What is Trauma?
In some circumstances, our systems capacity to adapt can be overwhelmed. For example is when a trauma is too strong, such as a torture, tragic loss, or a car accident (Servan-Schreiber 2005). Another circumstance is when a trauma (a lesser one) takes place at a time when we are vulnerable, for example during our childhood, when we are physically weak, powerless to defend ourselves and when our nervous system is not fully developed.
Trauma memory is information about an event that has become locked in the nervous systems almost in its original form. Images thoughts, sounds, smells, emotions and physical sensations and beliefs (in it’s raw emotional form). It stays locked in the emotional brain (limbic) and disconnected from our rational brain (the thinking part, know as the cortex). This raw memory is triggered by stimuli (e.g. whiff of aftershave/perfume, a loud bang, anxious thoughts).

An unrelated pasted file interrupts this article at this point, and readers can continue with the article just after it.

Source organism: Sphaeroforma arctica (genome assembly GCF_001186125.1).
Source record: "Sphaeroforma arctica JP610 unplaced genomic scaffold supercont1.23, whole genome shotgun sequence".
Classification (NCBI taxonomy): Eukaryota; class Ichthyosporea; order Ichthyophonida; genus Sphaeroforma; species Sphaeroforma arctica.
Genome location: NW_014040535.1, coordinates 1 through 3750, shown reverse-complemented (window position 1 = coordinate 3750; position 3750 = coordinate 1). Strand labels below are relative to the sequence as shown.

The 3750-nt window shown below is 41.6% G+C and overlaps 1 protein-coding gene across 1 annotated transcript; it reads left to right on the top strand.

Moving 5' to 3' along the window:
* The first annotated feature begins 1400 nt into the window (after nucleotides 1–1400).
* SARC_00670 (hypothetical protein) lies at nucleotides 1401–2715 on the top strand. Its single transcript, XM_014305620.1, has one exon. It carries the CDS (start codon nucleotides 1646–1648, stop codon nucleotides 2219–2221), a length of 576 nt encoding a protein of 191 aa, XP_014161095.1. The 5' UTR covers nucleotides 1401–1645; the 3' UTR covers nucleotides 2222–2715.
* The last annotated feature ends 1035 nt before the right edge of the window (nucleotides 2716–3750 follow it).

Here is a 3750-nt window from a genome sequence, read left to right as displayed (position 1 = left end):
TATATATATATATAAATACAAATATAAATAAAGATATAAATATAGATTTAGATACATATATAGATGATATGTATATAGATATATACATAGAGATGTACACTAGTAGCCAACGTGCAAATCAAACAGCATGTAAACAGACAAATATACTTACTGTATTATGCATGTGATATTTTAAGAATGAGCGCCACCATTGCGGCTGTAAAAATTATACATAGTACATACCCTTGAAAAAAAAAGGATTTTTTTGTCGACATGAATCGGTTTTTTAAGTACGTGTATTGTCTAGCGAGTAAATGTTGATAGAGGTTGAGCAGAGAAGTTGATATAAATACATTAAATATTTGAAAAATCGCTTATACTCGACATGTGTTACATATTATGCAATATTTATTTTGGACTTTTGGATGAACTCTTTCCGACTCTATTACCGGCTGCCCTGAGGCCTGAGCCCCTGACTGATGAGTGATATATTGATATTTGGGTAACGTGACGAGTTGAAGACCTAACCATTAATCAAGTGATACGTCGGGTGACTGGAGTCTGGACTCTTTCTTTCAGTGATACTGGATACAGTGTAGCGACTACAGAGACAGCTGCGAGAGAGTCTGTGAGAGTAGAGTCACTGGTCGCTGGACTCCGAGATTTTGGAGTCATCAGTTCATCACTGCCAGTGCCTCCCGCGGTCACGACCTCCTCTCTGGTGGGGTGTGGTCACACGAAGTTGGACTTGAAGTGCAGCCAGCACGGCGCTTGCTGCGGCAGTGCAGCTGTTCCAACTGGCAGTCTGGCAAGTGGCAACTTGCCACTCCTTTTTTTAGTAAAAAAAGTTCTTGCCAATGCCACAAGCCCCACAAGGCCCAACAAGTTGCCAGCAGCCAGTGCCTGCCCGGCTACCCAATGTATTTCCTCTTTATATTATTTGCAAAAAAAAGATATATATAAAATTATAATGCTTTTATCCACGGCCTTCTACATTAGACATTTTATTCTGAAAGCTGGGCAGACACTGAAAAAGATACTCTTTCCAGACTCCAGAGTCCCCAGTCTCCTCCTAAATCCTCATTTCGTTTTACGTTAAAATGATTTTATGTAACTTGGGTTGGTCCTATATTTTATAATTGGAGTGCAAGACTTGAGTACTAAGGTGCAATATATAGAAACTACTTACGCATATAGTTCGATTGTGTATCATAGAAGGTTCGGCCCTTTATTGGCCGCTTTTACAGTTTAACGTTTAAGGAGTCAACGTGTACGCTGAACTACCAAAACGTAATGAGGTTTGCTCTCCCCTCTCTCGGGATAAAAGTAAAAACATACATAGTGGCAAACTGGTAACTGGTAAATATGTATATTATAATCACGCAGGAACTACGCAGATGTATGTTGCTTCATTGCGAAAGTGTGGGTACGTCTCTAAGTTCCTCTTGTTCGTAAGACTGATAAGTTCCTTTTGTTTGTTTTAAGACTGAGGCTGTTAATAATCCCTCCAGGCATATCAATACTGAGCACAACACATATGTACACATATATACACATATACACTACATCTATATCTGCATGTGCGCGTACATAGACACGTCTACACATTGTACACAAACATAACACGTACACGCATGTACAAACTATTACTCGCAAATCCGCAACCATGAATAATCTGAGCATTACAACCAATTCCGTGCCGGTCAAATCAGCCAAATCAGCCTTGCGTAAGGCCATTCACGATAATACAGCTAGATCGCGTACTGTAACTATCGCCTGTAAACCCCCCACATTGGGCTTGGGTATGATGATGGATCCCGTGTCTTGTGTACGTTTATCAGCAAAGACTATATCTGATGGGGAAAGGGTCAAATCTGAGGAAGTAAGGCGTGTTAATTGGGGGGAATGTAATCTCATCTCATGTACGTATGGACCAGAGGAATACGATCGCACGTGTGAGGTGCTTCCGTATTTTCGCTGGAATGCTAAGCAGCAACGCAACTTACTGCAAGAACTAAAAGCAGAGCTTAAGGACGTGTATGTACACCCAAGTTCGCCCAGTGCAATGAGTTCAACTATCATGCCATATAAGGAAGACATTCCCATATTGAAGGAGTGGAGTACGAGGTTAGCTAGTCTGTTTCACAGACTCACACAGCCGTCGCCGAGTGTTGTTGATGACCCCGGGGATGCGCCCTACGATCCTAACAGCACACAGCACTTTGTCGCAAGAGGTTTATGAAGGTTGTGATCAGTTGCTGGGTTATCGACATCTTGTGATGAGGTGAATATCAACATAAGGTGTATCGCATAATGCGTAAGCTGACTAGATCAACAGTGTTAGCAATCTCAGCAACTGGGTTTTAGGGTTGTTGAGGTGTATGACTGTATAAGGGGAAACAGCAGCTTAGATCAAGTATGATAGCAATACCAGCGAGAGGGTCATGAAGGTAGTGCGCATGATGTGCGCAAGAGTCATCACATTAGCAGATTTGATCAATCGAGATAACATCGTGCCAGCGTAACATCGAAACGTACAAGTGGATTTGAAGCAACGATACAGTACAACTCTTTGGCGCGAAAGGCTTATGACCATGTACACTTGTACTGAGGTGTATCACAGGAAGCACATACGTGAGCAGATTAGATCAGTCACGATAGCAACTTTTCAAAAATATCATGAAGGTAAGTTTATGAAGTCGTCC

The focus of EMDR is to evoke the memory in all of its different components (visual, cognitive and physical), and to ask the client (person coming to therapy) to simply follow the hand of the therapist with eye movements (back and forth).
This process stimulates the inborn AIP system (Adaptive Information Processing). By inducing eye movements similar to that of REM (Rapid Eye Movement) this provides a necessary assistance to the healing system of the mind (which was not successful on it’s own). The eye movements of EMDR seem to accelerate the natural recovery from psychological trauma.
The therapy process and procedures are according to Shapiro (2001) and follows an eight staged protocol, further details of which can be found here.
For further information on an explanation of how EMDR works please see this very useful sheet
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